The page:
“Echo chambers, filter bubbles, and polarisation: a literature review”

New Reuters Institute report:

Terms like echo chambers, filter bubbles, and polarisation are widely used in public and political debate but not in ways that are always aligned with, or based on, scientific work. And even among academic researchers, there is not always a clear consensus on exact definitions of these concepts.

In this literature review we examine, specifically, social science work presenting evidence concerning the existence, causes, and effect of online echo chambers and consider what related research can tell us about scientific discussions online and how they might shape public understanding of science and the role of science in society.

Echo chambers, filter bubbles, and the relationship between news and media use and various forms of polarisation has to be understood in the context of increasingly digital, mobile, and platform-dominated media environments where most people spend a limited amount of time with news and many internet users do not regularly actively seek out online news, leading to significant inequalities in news use.

When defined as a bounded, enclosed media space that has the potential to both magnify the messages delivered within it and insulate them from rebuttal, studies in the UK estimate that between six and eight percent of the public inhabit politically partisan online news echo chambers.

More generally, studies both in the UK and several other countries, including the highly polarised US, have found that most people have relatively diverse media diets, that those who rely on only one source typically converge on widely used sources with politically diverse audiences (such as commercial or public service broadcasters) and that only small minorities, often only a few percent, exclusively get news from partisan sources.

Studies in the UK and several other countries show that the forms of algorithmic selection offered by search engines, social media, and other digital platforms generally lead to slightly more diverse news use – the opposite of what the “filter bubble” hypothesis posits – but that self-selection, primarily among a small minority of highly partisan individuals, can lead people to opt in to echo chambers, even as the vast majority do not.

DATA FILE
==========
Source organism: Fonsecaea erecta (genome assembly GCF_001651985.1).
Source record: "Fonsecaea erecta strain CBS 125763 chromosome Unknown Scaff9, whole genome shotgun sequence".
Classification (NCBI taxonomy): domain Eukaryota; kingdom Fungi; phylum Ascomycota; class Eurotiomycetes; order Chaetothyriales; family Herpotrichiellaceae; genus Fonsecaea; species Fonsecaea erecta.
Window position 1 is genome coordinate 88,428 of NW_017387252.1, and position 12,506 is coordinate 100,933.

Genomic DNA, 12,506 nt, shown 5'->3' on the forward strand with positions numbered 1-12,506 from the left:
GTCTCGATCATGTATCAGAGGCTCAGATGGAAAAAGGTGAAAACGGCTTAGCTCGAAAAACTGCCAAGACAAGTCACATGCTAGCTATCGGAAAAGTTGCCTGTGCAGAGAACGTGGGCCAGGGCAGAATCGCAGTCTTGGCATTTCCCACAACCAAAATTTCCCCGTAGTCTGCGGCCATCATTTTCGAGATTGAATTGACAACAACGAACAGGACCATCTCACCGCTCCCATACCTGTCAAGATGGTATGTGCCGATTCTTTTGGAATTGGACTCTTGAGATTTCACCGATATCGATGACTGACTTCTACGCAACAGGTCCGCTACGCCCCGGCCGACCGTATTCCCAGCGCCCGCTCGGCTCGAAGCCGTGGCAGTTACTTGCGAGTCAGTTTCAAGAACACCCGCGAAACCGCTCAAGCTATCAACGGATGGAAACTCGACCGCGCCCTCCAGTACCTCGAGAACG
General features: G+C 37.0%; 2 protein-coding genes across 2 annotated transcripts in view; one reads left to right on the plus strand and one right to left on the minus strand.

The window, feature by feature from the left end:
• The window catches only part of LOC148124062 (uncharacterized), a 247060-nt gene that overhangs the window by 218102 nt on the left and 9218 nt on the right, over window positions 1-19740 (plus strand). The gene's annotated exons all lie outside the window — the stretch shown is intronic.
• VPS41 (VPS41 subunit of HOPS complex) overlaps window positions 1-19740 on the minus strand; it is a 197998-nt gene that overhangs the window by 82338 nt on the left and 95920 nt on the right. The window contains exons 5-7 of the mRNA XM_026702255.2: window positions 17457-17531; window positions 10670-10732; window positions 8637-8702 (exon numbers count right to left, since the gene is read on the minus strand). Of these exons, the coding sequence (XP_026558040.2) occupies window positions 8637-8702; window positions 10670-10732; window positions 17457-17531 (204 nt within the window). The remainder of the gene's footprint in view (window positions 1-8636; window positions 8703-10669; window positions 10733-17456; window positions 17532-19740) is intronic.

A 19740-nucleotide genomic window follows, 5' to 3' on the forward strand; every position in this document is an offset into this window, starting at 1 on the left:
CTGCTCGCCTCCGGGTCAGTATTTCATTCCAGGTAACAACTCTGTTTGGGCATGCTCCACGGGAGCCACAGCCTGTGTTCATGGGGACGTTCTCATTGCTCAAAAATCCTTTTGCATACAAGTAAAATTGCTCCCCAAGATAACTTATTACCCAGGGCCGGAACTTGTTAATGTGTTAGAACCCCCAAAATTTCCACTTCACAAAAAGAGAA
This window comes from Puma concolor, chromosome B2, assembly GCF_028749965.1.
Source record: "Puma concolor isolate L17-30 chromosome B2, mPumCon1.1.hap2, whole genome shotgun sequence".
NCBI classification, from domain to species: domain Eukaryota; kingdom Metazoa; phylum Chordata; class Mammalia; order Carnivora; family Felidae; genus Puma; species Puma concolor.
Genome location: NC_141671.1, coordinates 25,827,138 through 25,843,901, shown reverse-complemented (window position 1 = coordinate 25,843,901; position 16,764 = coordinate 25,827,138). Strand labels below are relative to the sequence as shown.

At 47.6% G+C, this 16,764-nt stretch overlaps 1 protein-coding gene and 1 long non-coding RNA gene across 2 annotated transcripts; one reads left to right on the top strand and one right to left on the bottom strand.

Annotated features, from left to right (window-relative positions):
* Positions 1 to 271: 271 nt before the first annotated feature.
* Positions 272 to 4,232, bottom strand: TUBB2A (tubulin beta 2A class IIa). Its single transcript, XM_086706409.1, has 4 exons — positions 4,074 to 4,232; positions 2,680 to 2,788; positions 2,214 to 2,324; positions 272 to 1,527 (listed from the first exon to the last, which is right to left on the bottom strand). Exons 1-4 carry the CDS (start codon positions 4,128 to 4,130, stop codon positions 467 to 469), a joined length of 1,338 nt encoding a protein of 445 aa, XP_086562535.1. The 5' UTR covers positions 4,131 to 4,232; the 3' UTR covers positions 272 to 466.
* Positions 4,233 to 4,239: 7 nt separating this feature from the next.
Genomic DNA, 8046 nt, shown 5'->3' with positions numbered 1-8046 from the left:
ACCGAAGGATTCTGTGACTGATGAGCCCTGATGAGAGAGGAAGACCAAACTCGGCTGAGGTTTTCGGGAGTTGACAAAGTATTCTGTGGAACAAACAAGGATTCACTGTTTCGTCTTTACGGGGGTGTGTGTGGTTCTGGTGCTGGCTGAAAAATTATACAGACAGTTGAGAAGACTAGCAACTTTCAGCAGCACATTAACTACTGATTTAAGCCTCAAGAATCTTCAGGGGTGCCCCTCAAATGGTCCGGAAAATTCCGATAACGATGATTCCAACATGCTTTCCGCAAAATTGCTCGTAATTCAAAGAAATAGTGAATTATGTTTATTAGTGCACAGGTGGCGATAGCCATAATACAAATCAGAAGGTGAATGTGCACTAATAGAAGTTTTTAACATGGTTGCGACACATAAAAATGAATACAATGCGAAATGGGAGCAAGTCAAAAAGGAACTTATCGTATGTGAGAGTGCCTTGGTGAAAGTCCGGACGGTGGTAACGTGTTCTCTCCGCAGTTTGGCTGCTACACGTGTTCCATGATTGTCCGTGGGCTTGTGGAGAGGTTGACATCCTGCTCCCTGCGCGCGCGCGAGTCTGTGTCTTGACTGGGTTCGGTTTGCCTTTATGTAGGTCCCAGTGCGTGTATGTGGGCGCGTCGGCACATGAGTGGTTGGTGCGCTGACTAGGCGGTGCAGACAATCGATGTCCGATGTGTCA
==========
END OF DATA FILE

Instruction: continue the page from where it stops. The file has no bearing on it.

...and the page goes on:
Research on polarisation offers a complex picture both in terms of overall developments and the main drivers and there is in many cases limited empirical work done outside the United States. Overall, ideological polarisation has, in the long run, declined in many countries but affective polarisation has in some, but not all, cases increased. News audience polarisation is much lower in most European countries, including the United Kingdom. Much depends on the specifics of individual countries and what point in time one measures change from and there are no universal patterns.

There is limited research outside the United States systematically examining the possible role of news and media use in contributing to various kinds of polarisation and the work done does not always find the same patterns as those identified in the US. In the specific context of the United States where there is more research, it seems that exposure to like-minded political content can potentially polarise people or strengthen the attitudes of people with existing partisan attitudes and that cross- cutting exposure can potentially do the same for political partisans.

Public discussions around science online may exhibit some of the same dynamics as those observed around politics and in news and media use broadly, but fundamentally there is at this stage limited empirical research on the possible existence, size, and drivers of echo chambers in public discussions around science. More broadly, existing research on science communication, mainly from the United States, documents the important role of self-selection, elite cues, and small, highly active communities with strong views in shaping these debates and highlights the role especially political elites play in shaping both news coverage and public opinion on these issues.

In summary, the work reviewed here suggests echo chambers are much less widespread than is commonly assumed, finds no support for the filter bubble hypothesis and offers a very mixed picture on polarisation and the role of news and media use in contributing to polarisation.

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